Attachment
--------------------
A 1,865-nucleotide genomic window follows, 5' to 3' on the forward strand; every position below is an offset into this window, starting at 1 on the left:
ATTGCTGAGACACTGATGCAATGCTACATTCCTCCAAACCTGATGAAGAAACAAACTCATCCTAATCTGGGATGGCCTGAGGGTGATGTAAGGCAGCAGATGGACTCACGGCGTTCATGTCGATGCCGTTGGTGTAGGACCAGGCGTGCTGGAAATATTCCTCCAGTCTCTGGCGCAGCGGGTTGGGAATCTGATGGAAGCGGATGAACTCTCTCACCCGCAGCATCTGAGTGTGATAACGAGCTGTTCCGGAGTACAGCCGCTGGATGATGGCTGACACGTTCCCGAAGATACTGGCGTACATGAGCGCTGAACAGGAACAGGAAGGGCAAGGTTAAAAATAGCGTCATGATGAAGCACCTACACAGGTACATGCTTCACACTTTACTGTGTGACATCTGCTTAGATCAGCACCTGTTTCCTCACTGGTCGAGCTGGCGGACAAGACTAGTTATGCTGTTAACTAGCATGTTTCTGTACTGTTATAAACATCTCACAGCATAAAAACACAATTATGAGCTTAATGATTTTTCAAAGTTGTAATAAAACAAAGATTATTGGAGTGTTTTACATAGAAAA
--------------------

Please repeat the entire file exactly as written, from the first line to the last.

A 1,865-nucleotide genomic window follows, 5' to 3' on the forward strand; every position below is an offset into this window, starting at 1 on the left:
ATTGCTGAGACACTGATGCAATGCTACATTCCTCCAAACCTGATGAAGAAACAAACTCATCCTAATCTGGGATGGCCTGAGGGTGATGTAAGGCAGCAGATGGACTCACGGCGTTCATGTCGATGCCGTTGGTGTAGGACCAGGCGTGCTGGAAATATTCCTCCAGTCTCTGGCGCAGCGGGTTGGGAATCTGATGGAAGCGGATGAACTCTCTCACCCGCAGCATCTGAGTGTGATAACGAGCTGTTCCGGAGTACAGCCGCTGGATGATGGCTGACACGTTCCCGAAGATACTGGCGTACATGAGCGCTGAACAGGAACAGGAAGGGCAAGGTTAAAAATAGCGTCATGATGAAGCACCTACACAGGTACATGCTTCACACTTTACTGTGTGACATCTGCTTAGATCAGCACCTGTTTCCTCACTGGTCGAGCTGGCGGACAAGACTAGTTATGCTGTTAACTAGCATGTTTCTGTACTGTTATAAACATCTCACAGCATAAAAACACAATTATGAGCTTAATGATTTTTCAAAGTTGTAATAAAACAAAGATTATTGGAGTGTTTTACATAGAAAA